- 3.1: Introduction to resilience
- 3.2: Team building
- 3.3: Resilience assessment
- 3.4: Building capacity for resilience
- 3.5: 7 Factor resilience framework
- 3.6: Resilient workforce
- 3.7: Resilience and presenteeism
- 3.8: Resilience and nutrition
- 3.9: Leading for resilience
- 3.10: Resilience training
- 3.11: Resilience training workshops
- 3.12: Resilience Training - Train the Trainer Programme
Introduction to Resilience
What is resilience?
Resilience is the capacity to tolerate excessive demands and stresses without experiencing any stress related problems or threats to performance.
Resilience is also about determination to see something through to a conclusion.
Resilience is often seen as the ability to ‘bounce back’ from an event and to carry on ‘normally’.
Resilience can be built into the capacity of individuals and corporations to withstand the pressures of daily life, as well as excessive demands and stressors.
Why build the capacity for resilience?
Resilience at the corporate and business level is needed to manage risks – the risks of change, loss of reputation; change in the economic environment; political change; changes in the workforce – all of which might damage the success of the enterprise.
Resilience in the workforce is needed to manage the risks brought about by uncertainty, change, mergers, acquisitions, changed personal and work circumstances, dis-engagement – all of which might make the workforce underperform, and threaten the survival of the enterprise.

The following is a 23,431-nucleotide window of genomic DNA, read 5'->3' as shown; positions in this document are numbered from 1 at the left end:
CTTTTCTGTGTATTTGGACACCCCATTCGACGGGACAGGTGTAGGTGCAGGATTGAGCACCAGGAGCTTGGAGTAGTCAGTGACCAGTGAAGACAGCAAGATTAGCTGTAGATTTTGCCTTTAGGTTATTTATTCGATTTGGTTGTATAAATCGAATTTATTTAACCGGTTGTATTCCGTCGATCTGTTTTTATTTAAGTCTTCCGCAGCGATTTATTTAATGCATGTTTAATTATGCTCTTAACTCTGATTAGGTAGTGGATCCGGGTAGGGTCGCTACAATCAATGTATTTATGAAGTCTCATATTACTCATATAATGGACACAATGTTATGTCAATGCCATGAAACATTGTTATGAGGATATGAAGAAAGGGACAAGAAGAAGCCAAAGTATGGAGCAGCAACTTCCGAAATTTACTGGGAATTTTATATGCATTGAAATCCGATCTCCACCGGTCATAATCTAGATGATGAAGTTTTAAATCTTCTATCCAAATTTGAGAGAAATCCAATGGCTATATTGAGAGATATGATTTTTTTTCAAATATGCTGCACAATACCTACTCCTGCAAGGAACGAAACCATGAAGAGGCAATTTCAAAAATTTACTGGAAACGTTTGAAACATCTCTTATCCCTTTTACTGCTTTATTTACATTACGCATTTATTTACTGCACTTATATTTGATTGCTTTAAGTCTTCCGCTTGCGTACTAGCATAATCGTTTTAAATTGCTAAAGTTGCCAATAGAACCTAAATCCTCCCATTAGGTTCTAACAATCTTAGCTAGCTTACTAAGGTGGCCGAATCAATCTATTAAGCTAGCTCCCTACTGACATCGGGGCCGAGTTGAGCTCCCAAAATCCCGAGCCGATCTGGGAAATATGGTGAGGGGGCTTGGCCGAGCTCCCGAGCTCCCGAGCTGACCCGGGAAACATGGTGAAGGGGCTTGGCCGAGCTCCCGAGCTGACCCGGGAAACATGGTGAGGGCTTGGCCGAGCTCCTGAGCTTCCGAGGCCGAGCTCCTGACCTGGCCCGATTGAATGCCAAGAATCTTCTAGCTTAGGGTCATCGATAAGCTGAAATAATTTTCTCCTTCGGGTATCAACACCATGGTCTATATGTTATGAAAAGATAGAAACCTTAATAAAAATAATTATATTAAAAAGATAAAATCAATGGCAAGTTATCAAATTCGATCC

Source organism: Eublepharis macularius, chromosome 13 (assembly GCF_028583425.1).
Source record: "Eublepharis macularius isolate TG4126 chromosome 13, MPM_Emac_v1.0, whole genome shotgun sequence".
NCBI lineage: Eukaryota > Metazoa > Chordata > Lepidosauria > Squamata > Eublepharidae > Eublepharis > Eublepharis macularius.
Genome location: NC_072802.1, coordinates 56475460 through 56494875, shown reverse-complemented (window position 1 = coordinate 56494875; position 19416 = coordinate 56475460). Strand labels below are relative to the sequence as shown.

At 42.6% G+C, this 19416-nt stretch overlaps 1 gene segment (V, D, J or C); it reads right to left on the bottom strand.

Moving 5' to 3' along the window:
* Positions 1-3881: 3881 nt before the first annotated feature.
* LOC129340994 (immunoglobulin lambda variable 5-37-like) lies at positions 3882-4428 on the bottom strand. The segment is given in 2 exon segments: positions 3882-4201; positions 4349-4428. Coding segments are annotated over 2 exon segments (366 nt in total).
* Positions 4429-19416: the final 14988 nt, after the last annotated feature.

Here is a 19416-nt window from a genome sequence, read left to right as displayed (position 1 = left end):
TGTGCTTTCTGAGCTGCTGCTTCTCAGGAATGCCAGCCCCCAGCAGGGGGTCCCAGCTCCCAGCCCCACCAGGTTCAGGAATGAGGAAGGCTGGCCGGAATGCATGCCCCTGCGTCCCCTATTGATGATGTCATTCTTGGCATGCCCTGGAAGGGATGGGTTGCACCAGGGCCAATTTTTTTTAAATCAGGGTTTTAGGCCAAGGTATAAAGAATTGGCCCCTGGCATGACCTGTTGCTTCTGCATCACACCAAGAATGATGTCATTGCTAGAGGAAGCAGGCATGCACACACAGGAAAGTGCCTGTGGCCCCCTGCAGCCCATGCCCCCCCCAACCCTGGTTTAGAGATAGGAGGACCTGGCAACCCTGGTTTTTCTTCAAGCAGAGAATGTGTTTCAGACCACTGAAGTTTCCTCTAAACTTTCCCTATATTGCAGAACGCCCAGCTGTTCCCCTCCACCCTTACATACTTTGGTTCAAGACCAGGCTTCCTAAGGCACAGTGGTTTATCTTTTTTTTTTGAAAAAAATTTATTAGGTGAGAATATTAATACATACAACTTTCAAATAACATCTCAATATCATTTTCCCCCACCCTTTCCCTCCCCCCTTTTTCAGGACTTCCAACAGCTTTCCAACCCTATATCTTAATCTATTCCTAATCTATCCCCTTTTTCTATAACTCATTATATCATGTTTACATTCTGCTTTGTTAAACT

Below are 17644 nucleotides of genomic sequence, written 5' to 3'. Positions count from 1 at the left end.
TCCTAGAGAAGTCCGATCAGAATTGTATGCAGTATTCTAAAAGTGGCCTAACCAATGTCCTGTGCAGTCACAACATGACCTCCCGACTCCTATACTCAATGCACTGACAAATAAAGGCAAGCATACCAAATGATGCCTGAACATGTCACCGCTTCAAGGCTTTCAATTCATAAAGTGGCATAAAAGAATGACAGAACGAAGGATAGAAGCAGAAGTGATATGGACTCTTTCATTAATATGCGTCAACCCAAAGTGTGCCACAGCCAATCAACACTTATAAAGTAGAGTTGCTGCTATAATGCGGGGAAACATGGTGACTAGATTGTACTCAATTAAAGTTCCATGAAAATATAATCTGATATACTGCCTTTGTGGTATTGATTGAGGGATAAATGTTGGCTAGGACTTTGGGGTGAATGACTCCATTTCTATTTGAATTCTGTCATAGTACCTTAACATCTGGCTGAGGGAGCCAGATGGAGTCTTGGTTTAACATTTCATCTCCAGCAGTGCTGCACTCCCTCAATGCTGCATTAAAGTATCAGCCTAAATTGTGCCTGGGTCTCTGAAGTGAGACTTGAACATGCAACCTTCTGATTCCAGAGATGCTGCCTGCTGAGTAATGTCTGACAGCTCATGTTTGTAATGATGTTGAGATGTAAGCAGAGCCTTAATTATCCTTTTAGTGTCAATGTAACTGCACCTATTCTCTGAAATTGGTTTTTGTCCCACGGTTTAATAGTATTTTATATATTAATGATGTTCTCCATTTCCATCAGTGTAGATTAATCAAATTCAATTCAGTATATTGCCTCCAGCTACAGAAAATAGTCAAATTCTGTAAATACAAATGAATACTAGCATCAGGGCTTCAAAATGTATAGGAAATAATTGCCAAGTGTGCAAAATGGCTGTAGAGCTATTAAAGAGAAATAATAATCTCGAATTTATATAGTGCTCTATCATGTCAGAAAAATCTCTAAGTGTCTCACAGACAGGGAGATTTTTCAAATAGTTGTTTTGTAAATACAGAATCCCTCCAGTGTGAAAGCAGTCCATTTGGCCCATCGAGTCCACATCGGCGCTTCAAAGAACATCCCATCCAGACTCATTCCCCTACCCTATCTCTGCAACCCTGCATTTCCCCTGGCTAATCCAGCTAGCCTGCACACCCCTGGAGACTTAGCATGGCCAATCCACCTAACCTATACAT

Resilience in individuals is needed to manage risks arising from life events that may include any challenges or threats to health and wellbeing – moving home, bereavement, job changes, fear, uncertainty, redundancy – all of which might result in underperformance, placing at risk the future for the individual.
How do you build the capacity for resilience?
People and businesses build their resilience in two ways:
- They experience an adverse event and get through it, thereby adding to their personal and corporate esteem, knowing they can overcome a similar event next time. In some situations the adverse event may be so difficult that overcoming it builds sufficient esteem to enable the individual or the business to feel that they could overcome anything ‘that’s thrown at them’. Another phrase ‘what doesn’t kill you makes you stronger’ springs to mind.
- They purposefully build resilience through detailed risk assessments and resilience capacity building activities.
OrganisationHealth focuses on helping individuals, the workforce and businesses to build resilience.
Call us on 01242 241882 or email us to discover how our resilience training programme can help your managers and workforce develop resilience against stress and other adverse events at work and at home.